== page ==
Weeks after work on the third season of The Good Doctor began, Shawn Williamson is in the midst of all the activity as a producer of the hit U.S. series shot in the Vancouver region.
With his hands in such memorable British Columbia-made films such as Seth Rogen’s The Interview, the 54-year old has become a fixture of a booming television and feature-film production sector in the province. The industry receives hundreds of millions of Hollywood dollars and employs thousands of workers in various capacities. But while many key series executives are Hollywood-based or commute from Los Angeles to B.C., Mr. Williamson lives in Vancouver, where he’s built a producing career over the past 18 years since founding his company Brightlight Pictures Inc. The company’s credits include projects featuring Anne Hathaway, Robert Redford and Michael Keaton.
However, he says he has largely left Brightlight to others on his team and is focused on The Good Doctor, which shoots for nine months of the year. “Producing a hit prime-time drama is an awesome opportunity,” Mr. Williamson said. “I was fortunate to be asked.”
The job involves dealing with issues around budgets, cast, scripts and other decisions involved in actually getting the show made at its studio base at Bridge Studios – a former factory for building bridge components – and on locations across the Vancouver region. Surrey’s imposing City Hall, for example, stands in for the exterior of a San Jose hospital central to the show about a California surgeon with autism and savant syndrome, played by Freddie Highmore.
“A lot of what I am doing is sitting in the middle [of production] and trying to make everybody happy,” Mr. Williamson said, in an interview, of his work on the hit series, known for touching the hearts of its many viewers.
He acts as an intermediary between the writers’ room in L.A. and the actors the director assigned to a particular episode and the crew.
“A perfect day for me is not being noticed by anybody, but having the show shoot amazing footage and not notice the producers," he said.
And a regular day rarely ends on the sound stage. “I am still working at home from the couch in the evenings,” Mr. Williamson said.
Few series take off like The Good Doctor, which has been a ratings leader during its two-season run. The heartfelt series, which first aired in 2017, is based on a South Korean show eyed for its adaptation potential by Daniel Dae Kim, a former star of Hawaii Five-0, and David Shore, the Canadian-born creator of the hit medical series, House.
Mr. Williamson said he cannot talk, in detail, about what’s coming for Mr. Highmore’s character, Dr. Shaun Murphy, in season three, which began production in June and has its debut in late September.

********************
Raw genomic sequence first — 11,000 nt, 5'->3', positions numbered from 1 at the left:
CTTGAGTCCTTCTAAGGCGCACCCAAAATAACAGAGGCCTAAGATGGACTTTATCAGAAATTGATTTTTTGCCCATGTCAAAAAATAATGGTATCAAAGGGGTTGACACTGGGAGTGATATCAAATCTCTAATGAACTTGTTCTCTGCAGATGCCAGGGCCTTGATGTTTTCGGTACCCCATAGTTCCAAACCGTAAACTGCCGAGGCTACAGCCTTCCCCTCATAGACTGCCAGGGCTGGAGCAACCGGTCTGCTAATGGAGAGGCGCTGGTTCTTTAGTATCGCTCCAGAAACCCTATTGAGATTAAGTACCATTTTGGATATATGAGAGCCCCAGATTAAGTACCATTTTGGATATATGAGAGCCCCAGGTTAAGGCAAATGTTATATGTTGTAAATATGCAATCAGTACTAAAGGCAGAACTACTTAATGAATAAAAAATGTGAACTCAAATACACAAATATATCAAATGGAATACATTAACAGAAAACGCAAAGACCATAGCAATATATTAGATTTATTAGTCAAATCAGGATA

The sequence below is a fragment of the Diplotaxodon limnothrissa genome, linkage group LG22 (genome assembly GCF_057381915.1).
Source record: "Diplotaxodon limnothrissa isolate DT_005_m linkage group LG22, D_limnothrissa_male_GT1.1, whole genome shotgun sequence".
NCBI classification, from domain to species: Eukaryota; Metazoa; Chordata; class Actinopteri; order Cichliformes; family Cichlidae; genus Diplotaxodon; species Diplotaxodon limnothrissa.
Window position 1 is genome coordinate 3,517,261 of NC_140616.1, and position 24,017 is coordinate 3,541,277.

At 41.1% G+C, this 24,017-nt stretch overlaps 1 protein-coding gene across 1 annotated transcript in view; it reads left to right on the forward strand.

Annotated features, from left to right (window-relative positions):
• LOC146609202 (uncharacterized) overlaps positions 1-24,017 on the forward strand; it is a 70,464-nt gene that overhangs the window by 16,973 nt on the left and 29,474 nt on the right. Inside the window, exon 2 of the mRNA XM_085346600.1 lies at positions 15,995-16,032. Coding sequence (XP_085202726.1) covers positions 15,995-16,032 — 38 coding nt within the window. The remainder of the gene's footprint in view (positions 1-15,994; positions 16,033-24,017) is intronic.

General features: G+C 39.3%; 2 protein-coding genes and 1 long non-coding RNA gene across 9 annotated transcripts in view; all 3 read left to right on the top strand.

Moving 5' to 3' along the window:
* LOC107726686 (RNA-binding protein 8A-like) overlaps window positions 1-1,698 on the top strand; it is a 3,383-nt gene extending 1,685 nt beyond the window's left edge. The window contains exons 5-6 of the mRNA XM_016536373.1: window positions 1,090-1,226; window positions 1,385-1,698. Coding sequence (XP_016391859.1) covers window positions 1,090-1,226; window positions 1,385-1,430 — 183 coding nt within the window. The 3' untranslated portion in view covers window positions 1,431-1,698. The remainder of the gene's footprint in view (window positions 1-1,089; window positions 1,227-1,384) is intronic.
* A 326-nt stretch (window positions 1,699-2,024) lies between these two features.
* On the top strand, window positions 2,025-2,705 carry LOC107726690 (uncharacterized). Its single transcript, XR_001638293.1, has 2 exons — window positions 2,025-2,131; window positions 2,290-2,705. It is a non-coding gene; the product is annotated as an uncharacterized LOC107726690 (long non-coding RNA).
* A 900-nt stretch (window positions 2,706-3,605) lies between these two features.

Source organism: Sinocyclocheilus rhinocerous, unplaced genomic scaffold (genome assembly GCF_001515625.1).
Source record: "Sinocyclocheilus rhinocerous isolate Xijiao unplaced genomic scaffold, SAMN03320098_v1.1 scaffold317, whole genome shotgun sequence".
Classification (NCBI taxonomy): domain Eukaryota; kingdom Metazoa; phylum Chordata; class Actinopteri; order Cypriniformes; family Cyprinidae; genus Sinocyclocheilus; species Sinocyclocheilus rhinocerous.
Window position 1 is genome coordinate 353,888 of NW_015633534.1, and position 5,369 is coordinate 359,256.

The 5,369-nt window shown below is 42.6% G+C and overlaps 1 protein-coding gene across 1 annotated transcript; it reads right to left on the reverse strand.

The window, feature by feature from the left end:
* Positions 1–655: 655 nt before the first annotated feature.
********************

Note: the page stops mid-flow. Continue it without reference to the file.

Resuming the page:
“There are a number of twists coming up in the season that, hopefully, the viewers like as [Dr. Murphy] matures and all of the doctors adjust to changes at the hospital,” he said.
In 2017, Mr. Williamson, acting for Sony Pictures Television, was working on a pilot for a show called Doomsday. “We were shooting lots of people and blowing up city streets,” Mr. Williamson wryly said of that kinetic project.
Doomsday did not get picked up as a series. “But the fortunate thing for me was that The Good Doctor did and I was engaged to do the series.” His standing deal with Sony meant he had a chance to be hired on at The Good Doctor – which is co-produced by the company – after the pilot for the show had been shot.
He says he was smitten by that pilot. “I loved the fact that it’s an underdog hero. We have somebody, Freddie, as an autistic doctor with savant syndrome, who is not someone you would ever expect to ever succeed as a surgeon,” he said.
However, the character does succeed, largely because he sees the world differently than others.
The show is attentive to effective production values, but focused on emotion. “If we don’t see as much of the surgery as we might, it’s somewhat irrelevant. It’s about the people and what you see in their eyes,” Mr. Williamson said.
He says the series is an outlier to B.C.'s production industry because it is a prime-time drama that stands apart from the more genre-oriented The X-Files, or CW series such as Arrow and The Flash that have been staples of the region.
“A 10 p.m. drama had typically not been shot up here until The Good Doctor,” Mr. Williamson said.
That, he said, is a lesson for the B.C. film industry. “We can do any genre here at the highest level.”
That said, Mr. Williamson says B.C. should never take the success of a show such as The Good Doctor, or anything else, for granted.
The show came to Vancouver for several reasons including tax breaks, a Canadian dollar that allows producers to stretch their budgets and the infrastructure and experienced crews available in B.C.
Mr. Highmore, a 27-year-old British-born actor who had his first movie role when he was seven years old and came to The Good Doctor after 50 episodes playing Norman Bates in the B.C.-shot series Bates Motel, was also a factor.
“He was comfortable in Vancouver. It was partially driven by his desire to be in Vancouver,” Mr. Williamson said.
Although he said the show appears secure in British Columbia, he noted that the industry remains highly mobile.
“Nothing is ever secure. These are decisions made well above my pay grade,” he said.